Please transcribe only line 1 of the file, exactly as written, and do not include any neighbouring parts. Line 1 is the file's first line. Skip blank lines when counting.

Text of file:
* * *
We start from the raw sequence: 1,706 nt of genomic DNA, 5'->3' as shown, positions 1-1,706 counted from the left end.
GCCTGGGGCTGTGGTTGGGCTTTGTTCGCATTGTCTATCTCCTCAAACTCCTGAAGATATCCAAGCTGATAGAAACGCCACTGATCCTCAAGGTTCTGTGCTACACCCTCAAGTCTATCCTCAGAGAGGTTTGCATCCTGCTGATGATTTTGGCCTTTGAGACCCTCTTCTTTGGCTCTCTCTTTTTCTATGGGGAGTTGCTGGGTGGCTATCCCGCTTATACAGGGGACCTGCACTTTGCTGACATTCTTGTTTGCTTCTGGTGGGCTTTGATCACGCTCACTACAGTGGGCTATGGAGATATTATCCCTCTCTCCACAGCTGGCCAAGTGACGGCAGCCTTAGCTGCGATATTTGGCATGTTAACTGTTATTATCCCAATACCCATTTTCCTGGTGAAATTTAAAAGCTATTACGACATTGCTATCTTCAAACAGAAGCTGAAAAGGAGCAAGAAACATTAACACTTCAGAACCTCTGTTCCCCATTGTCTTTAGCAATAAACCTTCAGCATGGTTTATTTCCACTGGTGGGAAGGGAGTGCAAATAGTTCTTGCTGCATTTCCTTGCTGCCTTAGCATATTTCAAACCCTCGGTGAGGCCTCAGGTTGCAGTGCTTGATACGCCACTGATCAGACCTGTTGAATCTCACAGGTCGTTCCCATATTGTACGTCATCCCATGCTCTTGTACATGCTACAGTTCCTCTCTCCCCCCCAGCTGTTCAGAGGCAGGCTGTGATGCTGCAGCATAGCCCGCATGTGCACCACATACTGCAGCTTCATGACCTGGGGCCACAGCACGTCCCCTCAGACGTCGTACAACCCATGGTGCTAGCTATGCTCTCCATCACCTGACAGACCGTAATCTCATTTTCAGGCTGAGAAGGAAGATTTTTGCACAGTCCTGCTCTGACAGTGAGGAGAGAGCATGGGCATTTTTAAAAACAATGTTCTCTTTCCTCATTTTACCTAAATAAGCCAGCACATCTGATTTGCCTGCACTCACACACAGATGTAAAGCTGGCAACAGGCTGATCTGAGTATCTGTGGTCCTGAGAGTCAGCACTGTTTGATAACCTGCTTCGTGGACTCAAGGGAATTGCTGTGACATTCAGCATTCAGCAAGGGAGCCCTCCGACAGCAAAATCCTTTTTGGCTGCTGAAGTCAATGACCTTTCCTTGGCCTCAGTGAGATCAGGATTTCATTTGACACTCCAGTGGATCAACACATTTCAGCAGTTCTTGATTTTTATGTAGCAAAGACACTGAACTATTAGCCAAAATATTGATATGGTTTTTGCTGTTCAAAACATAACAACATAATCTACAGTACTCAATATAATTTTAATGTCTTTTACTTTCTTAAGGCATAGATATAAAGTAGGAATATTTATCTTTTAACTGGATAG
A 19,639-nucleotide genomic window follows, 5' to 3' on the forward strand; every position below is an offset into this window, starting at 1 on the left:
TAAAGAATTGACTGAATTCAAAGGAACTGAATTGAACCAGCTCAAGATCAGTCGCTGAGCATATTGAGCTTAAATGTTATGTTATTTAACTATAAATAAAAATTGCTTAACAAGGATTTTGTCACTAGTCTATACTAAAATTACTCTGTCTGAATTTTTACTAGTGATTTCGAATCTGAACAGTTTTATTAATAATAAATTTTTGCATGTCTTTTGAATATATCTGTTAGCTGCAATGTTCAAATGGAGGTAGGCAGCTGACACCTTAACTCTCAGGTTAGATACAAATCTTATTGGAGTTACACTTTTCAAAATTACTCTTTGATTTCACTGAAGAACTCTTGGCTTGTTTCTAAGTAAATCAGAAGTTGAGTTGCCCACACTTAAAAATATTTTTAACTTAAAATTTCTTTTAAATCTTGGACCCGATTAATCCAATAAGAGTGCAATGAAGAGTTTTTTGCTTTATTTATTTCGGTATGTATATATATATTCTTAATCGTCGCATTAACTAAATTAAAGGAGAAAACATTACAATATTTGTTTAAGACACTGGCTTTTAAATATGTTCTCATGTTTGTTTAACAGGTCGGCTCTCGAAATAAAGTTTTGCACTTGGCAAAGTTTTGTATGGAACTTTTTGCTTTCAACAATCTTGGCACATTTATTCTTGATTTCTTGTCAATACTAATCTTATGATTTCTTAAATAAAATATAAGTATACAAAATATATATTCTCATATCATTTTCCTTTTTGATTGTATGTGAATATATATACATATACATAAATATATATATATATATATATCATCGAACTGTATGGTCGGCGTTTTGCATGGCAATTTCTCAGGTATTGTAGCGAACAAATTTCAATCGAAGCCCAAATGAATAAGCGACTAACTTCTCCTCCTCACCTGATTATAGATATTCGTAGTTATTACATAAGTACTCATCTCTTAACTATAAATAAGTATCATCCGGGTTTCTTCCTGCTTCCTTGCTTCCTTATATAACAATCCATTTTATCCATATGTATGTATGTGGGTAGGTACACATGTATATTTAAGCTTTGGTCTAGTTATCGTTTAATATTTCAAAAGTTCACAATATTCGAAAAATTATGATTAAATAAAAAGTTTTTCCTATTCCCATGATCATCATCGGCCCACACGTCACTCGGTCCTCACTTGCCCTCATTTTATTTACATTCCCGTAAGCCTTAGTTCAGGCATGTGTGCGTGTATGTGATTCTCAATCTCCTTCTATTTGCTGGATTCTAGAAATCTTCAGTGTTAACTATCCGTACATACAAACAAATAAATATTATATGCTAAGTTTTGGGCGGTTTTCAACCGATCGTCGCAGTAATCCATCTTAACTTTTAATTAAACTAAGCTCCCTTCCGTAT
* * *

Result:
We start from the raw sequence: 1,706 nt of genomic DNA, 5'->3' as shown, positions 1-1,706 counted from the left end.